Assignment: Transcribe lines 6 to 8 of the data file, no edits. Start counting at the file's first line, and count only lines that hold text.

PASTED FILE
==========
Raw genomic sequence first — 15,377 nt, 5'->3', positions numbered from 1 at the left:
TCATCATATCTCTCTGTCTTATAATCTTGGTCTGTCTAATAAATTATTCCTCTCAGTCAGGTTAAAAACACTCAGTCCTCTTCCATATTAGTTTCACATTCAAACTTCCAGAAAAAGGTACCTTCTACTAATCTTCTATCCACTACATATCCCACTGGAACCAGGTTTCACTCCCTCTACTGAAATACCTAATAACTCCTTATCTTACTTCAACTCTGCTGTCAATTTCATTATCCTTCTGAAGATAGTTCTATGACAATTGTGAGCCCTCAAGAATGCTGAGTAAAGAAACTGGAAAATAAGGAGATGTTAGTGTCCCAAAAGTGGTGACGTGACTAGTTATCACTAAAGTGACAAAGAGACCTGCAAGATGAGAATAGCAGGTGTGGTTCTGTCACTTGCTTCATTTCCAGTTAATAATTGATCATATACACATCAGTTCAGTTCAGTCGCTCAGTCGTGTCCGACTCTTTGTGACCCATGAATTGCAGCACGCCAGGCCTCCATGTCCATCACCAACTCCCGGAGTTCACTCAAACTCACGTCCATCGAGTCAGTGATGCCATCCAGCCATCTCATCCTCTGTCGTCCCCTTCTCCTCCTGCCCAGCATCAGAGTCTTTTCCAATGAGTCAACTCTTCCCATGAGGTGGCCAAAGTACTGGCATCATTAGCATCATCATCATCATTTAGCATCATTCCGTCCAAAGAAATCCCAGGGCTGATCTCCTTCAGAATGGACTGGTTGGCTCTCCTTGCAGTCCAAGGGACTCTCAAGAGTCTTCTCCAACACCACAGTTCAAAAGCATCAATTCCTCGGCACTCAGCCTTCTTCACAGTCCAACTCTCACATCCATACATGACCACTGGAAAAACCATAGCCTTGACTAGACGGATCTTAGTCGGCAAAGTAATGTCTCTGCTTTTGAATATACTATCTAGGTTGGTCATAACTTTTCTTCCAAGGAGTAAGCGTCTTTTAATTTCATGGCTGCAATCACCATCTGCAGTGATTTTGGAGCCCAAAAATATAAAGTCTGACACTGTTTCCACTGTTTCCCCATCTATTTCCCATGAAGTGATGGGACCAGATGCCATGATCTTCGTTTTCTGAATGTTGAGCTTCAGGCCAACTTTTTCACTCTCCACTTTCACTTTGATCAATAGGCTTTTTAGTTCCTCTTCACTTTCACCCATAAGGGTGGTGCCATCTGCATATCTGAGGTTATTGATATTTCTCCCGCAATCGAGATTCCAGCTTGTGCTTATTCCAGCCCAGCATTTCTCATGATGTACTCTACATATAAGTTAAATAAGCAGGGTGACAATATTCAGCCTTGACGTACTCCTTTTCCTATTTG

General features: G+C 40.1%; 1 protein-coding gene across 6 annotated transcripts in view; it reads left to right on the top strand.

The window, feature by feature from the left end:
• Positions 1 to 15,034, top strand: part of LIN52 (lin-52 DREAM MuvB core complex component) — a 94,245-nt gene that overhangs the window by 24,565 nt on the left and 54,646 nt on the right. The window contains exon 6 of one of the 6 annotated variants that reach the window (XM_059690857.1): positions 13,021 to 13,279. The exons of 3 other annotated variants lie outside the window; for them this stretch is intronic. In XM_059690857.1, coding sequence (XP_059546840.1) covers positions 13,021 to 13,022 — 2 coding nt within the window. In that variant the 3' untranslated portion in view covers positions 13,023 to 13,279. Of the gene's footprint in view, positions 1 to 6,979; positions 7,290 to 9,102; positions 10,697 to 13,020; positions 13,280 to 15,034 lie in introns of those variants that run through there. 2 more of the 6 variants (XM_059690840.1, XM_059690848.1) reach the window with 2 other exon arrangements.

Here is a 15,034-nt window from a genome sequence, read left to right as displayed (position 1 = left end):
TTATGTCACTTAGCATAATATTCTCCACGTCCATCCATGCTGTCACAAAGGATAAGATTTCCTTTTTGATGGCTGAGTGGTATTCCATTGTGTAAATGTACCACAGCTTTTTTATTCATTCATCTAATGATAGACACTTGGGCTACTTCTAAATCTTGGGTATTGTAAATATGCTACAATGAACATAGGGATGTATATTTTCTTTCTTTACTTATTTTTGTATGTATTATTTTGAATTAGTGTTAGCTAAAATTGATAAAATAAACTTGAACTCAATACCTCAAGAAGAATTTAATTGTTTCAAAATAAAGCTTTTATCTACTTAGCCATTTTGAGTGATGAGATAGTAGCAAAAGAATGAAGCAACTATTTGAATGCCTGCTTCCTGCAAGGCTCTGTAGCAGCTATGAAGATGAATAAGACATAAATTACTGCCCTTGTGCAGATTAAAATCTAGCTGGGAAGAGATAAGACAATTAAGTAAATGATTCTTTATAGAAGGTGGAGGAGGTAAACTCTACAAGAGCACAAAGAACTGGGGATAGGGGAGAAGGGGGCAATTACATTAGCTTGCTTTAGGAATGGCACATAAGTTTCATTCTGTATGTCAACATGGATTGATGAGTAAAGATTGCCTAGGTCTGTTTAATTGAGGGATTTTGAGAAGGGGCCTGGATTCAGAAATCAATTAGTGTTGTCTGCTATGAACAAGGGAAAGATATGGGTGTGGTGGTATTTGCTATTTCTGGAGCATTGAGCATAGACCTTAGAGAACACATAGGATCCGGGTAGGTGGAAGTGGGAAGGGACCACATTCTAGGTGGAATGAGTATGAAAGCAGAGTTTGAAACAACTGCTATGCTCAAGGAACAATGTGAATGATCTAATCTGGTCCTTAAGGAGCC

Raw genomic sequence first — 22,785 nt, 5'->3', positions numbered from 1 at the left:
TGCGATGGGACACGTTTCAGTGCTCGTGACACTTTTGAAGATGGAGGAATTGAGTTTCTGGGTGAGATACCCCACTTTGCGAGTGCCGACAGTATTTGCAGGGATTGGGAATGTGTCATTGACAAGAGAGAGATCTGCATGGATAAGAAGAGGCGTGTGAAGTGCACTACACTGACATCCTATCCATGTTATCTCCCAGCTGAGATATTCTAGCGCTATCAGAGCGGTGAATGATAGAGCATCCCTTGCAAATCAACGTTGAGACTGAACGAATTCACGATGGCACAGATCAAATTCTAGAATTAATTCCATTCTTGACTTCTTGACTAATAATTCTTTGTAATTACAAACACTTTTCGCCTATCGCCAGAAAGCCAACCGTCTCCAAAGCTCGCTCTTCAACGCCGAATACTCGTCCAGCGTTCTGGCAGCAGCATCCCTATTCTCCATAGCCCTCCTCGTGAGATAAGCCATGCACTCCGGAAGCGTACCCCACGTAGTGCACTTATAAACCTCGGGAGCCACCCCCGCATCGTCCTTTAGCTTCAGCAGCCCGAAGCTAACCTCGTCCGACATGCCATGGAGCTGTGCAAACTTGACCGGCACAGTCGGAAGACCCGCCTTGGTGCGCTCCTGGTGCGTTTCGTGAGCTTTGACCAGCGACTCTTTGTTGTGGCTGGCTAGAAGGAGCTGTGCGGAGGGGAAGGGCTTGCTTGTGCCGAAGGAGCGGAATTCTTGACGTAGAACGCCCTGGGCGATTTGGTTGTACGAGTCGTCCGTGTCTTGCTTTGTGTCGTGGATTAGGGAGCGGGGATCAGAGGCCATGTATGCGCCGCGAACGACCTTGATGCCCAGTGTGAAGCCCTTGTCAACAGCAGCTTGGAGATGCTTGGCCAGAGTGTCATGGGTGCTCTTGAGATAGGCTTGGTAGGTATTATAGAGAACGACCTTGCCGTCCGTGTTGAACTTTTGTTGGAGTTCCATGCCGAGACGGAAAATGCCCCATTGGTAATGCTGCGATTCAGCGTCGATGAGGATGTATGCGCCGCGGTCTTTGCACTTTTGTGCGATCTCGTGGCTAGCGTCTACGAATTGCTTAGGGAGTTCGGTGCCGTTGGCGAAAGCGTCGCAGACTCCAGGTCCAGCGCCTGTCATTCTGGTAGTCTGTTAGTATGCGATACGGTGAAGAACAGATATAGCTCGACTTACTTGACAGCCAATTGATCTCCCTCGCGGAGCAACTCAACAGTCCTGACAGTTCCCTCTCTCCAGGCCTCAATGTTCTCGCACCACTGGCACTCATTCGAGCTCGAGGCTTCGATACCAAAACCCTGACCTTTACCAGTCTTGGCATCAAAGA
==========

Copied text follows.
Here is a 15,034-nt window from a genome sequence, read left to right as displayed (position 1 = left end):
TTATGTCACTTAGCATAATATTCTCCACGTCCATCCATGCTGTCACAAAGGATAAGATTTCCTTTTTGATGGCTGAGTGGTATTCCATTGTGTAAATGTACCACAGCTTTTTTATTCATTCATCTAATGATAGACACTTGGGCTACTTCTAAATCTTGGGTATTGTAAATATGCTACAATGAACATAGGGATGTATATTTTCTTTCTTTACTTATTTTTGTATGTATTATTTTGAATTAGTGTTAGCTAAAATTGATAAAATAAACTTGAACTCAATACCTCAAGAAGAATTTAATTGTTTCAAAATAAAGCTTTTATCTACTTAGCCATTTTGAGTGATGAGATAGTAGCAAAAGAATGAAGCAACTATTTGAATGCCTGCTTCCTGCAAGGCTCTGTAGCAGCTATGAAGATGAATAAGACATAAATTACTGCCCTTGTGCAGATTAAAATCTAGCTGGGAAGAGATAAGACAATTAAGTAAATGATTCTTTATAGAAGGTGGAGGAGGTAAACTCTACAAGAGCACAAAGAACTGGGGATAGGGGAGAAGGGGGCAATTACATTAGCTTGCTTTAGGAATGGCACATAAGTTTCATTCTGTATGTCAACATGGATTGATGAGTAAAGATTGCCTAGGTCTGTTTAATTGAGGGATTTTGAGAAGGGGCCTGGATTCAGAAATCAATTAGTGTTGTCTGCTATGAACAAGGGAAAGATATGGGTGTGGTGGTATTTGCTATTTCTGGAGCATTGAGCATAGACCTTAGAGAACACATAGGATCCGGGTAGGTGGAAGTGGGAAGGGACCACATTCTAGGTGGAATGAGTATGAAAGCAGAGTTTGAAACAACTGCTATGCTCAAGGAACAATGTGAATGATCTAATCTGGTCCTTAAGGAGCC

Raw genomic sequence first — 22,785 nt, 5'->3', positions numbered from 1 at the left: